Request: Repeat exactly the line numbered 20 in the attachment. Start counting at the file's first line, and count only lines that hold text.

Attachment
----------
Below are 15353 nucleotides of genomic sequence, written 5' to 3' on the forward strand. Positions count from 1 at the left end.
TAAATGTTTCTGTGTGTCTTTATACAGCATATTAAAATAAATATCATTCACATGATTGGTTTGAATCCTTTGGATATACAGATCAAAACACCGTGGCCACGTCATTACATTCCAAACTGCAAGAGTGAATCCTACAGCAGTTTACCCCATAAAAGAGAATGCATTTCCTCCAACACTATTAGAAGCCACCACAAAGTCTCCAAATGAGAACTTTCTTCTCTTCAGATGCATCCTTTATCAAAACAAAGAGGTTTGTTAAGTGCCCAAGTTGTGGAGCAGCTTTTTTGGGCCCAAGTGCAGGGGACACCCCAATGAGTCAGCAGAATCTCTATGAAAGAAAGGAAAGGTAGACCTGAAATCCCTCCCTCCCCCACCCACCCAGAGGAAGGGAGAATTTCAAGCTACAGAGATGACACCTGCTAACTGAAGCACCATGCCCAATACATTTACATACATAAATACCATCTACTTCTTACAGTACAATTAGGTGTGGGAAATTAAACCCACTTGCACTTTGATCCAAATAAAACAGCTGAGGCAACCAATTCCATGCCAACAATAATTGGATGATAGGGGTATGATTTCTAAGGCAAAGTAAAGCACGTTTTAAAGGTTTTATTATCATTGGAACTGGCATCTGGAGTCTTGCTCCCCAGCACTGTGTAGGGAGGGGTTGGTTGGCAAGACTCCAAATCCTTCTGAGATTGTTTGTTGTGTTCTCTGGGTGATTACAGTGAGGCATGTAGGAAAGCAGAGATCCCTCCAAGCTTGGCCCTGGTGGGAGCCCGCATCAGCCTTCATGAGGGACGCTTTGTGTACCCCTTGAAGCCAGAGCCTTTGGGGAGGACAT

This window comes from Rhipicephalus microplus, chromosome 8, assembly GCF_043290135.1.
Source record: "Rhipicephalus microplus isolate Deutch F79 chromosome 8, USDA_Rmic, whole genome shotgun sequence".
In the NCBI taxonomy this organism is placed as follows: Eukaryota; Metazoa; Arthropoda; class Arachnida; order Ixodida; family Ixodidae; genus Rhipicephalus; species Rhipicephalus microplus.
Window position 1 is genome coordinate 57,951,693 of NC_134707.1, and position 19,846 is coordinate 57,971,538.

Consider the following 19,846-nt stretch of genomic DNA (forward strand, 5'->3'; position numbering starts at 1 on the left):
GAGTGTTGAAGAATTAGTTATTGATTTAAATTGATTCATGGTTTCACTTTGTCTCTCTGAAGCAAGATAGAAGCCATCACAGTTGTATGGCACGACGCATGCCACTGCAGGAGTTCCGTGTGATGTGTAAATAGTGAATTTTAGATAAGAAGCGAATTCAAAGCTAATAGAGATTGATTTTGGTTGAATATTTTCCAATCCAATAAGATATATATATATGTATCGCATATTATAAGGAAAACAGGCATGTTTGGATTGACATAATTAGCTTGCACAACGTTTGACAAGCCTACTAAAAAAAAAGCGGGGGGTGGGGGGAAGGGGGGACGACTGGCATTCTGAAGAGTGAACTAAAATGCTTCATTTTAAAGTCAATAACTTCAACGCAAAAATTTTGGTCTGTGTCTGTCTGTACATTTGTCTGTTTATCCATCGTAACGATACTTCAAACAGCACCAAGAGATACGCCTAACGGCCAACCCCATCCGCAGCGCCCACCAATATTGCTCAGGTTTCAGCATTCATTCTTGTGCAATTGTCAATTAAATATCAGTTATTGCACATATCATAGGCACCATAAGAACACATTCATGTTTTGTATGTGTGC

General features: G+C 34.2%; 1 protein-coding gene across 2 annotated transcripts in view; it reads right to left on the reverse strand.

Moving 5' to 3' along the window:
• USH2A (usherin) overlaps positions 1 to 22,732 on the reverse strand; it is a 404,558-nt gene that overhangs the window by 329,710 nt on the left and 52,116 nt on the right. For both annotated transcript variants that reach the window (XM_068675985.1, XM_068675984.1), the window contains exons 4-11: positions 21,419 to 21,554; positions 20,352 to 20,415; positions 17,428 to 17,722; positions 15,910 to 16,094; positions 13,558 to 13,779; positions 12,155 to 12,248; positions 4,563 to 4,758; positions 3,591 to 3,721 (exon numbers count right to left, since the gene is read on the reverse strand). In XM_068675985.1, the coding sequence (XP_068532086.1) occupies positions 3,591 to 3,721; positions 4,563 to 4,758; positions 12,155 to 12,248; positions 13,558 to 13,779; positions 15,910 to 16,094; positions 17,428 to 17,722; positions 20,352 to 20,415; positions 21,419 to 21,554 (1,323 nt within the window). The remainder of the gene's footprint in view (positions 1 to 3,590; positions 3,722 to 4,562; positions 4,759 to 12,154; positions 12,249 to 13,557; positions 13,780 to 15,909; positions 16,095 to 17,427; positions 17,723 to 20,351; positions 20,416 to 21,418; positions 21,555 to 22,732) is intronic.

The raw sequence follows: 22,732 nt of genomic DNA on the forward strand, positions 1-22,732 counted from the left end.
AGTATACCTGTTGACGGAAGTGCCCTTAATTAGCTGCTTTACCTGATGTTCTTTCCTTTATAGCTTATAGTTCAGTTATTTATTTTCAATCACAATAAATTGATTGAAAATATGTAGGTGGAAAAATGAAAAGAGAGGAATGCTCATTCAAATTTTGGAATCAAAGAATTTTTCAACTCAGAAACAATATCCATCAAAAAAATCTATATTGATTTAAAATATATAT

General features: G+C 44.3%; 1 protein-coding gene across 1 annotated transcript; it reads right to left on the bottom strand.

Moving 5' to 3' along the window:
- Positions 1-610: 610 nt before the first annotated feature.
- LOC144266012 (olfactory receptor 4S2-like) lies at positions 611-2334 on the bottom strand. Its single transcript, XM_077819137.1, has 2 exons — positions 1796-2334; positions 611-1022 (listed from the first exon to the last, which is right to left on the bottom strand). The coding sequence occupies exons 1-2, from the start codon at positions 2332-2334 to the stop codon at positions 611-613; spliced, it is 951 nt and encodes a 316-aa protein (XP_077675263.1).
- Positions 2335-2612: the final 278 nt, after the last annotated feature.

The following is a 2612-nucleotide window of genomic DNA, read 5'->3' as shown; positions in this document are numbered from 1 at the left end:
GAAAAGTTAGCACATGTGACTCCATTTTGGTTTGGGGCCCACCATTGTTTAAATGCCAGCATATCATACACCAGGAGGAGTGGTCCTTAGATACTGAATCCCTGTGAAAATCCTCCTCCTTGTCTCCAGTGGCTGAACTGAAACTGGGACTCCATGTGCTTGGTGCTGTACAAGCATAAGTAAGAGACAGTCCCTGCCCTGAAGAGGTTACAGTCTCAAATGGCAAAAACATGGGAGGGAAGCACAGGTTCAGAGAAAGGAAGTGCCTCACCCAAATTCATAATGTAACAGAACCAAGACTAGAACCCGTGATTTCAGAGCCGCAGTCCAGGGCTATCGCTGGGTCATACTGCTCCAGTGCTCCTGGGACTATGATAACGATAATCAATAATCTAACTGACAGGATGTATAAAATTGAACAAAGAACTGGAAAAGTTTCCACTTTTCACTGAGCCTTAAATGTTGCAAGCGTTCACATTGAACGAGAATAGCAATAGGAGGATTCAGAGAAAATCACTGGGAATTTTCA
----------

GAAAAGTTAGCACATGTGACTCCATTTTGGTTTGGGGCCCACCATTGTTTAAATGCCAGCATATCATACACCAGGAGGAGTGGTCCTTAGATACTGAATCCCTGTGAAAATCCTCCTCCTTGTCTCCAGTGGCTGAACTGAAACTGGGACTCCATGTGCTTGGTGCTGTACAAGCATAAGTAAGAGACAGTCCCTGCCCTGAAGAGGTTACAGTCTCAAATGGCAAAAACATGGGAGGGAAGCACAGGTTCAGAGAAAGGAAGTGCCTCACCCAAATTCATAATGTAACAGAACCAAGACTAGAACCCGTGATTTCAGAGCCGCAGTCCAGGGCTATCGCTGGGTCATACTGCTCCAGTGCTCCTGGGACTATGATAACGATAATCAATAATCTAACTGACAGGATGTATAAAATTGAACAAAGAACTGGAAAAGTTTCCACTTTTCACTGAGCCTTAAATGTTGCAAGCGTTCACATTGAACGAGAATAGCAATAGGAGGATTCAGAGAAAATCACTGGGAATTTTCA